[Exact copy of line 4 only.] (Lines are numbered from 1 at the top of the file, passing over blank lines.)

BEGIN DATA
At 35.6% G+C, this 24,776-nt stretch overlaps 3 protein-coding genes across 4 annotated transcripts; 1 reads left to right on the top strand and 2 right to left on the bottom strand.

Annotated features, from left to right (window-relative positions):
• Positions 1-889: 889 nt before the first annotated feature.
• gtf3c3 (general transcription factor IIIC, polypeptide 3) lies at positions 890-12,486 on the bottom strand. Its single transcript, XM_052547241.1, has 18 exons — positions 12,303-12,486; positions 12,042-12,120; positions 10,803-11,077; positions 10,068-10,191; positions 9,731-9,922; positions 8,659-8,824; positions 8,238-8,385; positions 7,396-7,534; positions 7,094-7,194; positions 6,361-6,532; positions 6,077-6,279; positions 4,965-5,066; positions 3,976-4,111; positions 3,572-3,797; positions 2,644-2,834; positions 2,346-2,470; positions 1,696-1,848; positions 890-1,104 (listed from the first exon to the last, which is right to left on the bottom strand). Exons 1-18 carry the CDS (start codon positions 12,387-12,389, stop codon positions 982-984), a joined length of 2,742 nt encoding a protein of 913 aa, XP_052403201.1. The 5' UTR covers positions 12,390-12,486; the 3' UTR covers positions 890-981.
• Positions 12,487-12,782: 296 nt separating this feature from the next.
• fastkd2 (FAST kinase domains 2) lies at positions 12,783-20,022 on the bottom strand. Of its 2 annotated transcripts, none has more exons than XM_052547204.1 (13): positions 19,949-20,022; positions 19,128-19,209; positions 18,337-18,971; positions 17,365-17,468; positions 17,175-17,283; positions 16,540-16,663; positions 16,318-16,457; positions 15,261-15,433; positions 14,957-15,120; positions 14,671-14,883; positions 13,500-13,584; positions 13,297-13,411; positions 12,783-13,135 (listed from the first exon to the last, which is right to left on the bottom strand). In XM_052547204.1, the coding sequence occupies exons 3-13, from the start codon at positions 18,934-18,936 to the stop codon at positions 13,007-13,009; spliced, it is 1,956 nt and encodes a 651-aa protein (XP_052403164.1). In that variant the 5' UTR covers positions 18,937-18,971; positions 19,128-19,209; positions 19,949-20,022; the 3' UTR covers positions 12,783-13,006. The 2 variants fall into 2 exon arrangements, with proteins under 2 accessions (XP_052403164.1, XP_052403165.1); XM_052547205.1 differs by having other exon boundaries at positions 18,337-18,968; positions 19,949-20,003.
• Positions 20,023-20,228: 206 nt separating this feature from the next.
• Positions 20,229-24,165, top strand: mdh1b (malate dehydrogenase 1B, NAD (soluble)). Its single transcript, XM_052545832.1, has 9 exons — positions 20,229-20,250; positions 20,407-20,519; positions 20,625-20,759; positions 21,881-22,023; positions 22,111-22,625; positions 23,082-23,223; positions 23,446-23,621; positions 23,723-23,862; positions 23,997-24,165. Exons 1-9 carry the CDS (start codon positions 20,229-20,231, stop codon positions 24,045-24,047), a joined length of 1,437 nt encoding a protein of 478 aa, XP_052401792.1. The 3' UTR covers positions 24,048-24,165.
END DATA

• gtf3c3 (general transcription factor IIIC, polypeptide 3) lies at positions 890-12,486 on the bottom strand. Its single transcript, XM_052547241.1, has 18 exons — positions 12,303-12,486; positions 12,042-12,120; positions 10,803-11,077; positions 10,068-10,191; positions 9,731-9,922; positions 8,659-8,824; positions 8,238-8,385; positions 7,396-7,534; positions 7,094-7,194; positions 6,361-6,532; positions 6,077-6,279; positions 4,965-5,066; positions 3,976-4,111; positions 3,572-3,797; positions 2,644-2,834; positions 2,346-2,470; positions 1,696-1,848; positions 890-1,104 (listed from the first exon to the last, which is right to left on the bottom strand). Exons 1-18 carry the CDS (start codon positions 12,387-12,389, stop codon positions 982-984), a joined length of 2,742 nt encoding a protein of 913 aa, XP_052403201.1. The 5' UTR covers positions 12,390-12,486; the 3' UTR covers positions 890-981.